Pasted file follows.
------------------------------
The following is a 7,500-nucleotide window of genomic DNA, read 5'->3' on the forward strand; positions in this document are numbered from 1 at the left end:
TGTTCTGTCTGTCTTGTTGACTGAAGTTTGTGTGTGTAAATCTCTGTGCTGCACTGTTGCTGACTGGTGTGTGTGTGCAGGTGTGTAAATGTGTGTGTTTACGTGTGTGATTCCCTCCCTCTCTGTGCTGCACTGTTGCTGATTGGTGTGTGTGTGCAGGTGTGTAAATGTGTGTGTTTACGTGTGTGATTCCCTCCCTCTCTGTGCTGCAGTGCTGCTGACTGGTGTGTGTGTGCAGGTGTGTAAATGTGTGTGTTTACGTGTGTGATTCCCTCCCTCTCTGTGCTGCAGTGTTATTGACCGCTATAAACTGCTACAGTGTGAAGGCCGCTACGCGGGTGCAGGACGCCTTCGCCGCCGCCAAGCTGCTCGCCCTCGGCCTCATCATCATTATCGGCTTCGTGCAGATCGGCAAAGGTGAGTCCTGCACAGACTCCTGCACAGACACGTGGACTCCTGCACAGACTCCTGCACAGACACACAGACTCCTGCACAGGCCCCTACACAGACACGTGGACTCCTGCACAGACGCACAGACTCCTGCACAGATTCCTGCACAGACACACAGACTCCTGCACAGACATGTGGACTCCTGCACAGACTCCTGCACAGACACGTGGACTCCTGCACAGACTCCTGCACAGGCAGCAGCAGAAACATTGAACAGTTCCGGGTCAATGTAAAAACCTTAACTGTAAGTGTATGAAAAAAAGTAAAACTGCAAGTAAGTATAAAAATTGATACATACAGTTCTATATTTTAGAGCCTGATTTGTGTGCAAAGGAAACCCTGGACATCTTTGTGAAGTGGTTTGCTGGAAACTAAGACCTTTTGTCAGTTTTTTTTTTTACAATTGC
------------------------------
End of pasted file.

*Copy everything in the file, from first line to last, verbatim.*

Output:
The following is a 7,500-nucleotide window of genomic DNA, read 5'->3' on the forward strand; positions in this document are numbered from 1 at the left end:
TGTTCTGTCTGTCTTGTTGACTGAAGTTTGTGTGTGTAAATCTCTGTGCTGCACTGTTGCTGACTGGTGTGTGTGTGCAGGTGTGTAAATGTGTGTGTTTACGTGTGTGATTCCCTCCCTCTCTGTGCTGCACTGTTGCTGATTGGTGTGTGTGTGCAGGTGTGTAAATGTGTGTGTTTACGTGTGTGATTCCCTCCCTCTCTGTGCTGCAGTGCTGCTGACTGGTGTGTGTGTGCAGGTGTGTAAATGTGTGTGTTTACGTGTGTGATTCCCTCCCTCTCTGTGCTGCAGTGTTATTGACCGCTATAAACTGCTACAGTGTGAAGGCCGCTACGCGGGTGCAGGACGCCTTCGCCGCCGCCAAGCTGCTCGCCCTCGGCCTCATCATCATTATCGGCTTCGTGCAGATCGGCAAAGGTGAGTCCTGCACAGACTCCTGCACAGACACGTGGACTCCTGCACAGACTCCTGCACAGACACACAGACTCCTGCACAGGCCCCTACACAGACACGTGGACTCCTGCACAGACGCACAGACTCCTGCACAGATTCCTGCACAGACACACAGACTCCTGCACAGACATGTGGACTCCTGCACAGACTCCTGCACAGACACGTGGACTCCTGCACAGACTCCTGCACAGGCAGCAGCAGAAACATTGAACAGTTCCGGGTCAATGTAAAAACCTTAACTGTAAGTGTATGAAAAAAAGTAAAACTGCAAGTAAGTATAAAAATTGATACATACAGTTCTATATTTTAGAGCCTGATTTGTGTGCAAAGGAAACCCTGGACATCTTTGTGAAGTGGTTTGCTGGAAACTAAGACCTTTTGTCAGTTTTTTTTTTTACAATTGC